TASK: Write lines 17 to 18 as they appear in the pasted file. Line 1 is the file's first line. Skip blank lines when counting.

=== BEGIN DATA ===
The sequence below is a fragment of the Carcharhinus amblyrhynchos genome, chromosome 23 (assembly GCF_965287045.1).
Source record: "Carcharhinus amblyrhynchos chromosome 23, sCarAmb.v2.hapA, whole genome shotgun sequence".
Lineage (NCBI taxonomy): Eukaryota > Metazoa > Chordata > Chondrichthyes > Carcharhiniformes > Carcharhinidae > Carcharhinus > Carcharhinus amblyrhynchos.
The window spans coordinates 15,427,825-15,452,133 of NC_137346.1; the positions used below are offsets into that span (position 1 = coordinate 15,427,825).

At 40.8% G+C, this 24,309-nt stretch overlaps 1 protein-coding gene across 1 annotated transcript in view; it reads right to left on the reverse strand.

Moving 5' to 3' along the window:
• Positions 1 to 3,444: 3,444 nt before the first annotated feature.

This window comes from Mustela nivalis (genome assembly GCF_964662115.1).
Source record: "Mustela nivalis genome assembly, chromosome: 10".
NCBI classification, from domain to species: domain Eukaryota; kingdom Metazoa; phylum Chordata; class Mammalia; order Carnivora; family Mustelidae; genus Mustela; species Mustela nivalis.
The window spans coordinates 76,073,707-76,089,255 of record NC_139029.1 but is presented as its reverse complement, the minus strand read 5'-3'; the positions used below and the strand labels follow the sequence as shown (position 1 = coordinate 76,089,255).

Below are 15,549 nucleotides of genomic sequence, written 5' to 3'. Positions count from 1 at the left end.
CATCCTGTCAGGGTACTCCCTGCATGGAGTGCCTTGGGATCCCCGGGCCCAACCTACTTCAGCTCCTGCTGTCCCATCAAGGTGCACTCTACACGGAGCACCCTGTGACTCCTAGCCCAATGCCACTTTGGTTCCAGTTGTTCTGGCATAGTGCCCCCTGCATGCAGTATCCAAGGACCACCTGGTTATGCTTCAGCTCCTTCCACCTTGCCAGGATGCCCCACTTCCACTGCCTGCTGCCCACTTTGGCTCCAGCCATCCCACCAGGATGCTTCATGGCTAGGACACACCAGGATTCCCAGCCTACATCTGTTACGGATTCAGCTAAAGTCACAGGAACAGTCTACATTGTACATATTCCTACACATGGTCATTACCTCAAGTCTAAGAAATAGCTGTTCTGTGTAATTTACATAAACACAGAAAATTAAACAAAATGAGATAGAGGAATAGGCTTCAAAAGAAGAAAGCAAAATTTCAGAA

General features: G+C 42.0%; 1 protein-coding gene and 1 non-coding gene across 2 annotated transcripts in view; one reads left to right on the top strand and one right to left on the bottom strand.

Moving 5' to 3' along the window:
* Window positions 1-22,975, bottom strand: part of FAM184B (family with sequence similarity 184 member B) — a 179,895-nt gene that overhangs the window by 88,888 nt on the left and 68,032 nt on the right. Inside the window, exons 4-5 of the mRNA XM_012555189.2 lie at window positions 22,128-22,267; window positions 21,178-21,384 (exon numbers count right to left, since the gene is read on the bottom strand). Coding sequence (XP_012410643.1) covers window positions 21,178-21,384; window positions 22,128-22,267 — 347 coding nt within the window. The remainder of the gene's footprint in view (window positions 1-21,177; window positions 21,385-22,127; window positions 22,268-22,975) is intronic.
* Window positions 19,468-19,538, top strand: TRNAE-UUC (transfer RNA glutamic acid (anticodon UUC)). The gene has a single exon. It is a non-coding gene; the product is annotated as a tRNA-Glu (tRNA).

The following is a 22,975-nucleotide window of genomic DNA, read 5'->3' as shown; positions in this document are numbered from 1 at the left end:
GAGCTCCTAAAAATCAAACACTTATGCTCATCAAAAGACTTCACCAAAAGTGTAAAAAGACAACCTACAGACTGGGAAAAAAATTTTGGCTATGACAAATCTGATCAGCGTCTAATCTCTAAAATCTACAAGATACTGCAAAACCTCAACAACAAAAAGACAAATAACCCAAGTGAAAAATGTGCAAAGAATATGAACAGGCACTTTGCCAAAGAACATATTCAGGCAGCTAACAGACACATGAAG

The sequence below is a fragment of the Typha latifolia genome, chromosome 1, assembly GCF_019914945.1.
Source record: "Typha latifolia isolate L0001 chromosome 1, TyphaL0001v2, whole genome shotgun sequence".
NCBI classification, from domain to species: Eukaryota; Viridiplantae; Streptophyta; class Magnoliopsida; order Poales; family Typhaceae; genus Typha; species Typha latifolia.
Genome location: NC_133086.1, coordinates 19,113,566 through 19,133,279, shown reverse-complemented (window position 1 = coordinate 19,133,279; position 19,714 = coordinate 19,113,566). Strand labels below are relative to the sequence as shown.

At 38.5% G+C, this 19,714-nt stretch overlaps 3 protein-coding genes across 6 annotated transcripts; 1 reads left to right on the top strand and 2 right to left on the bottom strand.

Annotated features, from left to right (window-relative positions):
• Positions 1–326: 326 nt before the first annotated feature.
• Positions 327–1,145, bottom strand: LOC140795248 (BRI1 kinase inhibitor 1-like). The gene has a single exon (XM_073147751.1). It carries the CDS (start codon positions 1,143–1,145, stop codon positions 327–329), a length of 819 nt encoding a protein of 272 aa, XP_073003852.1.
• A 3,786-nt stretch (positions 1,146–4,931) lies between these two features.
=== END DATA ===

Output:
* Window positions 19,468-19,538, top strand: TRNAE-UUC (transfer RNA glutamic acid (anticodon UUC)). The gene has a single exon. It is a non-coding gene; the product is annotated as a tRNA-Glu (tRNA).

The following is a 22,975-nucleotide window of genomic DNA, read 5'->3' as shown; positions in this document are numbered from 1 at the left end: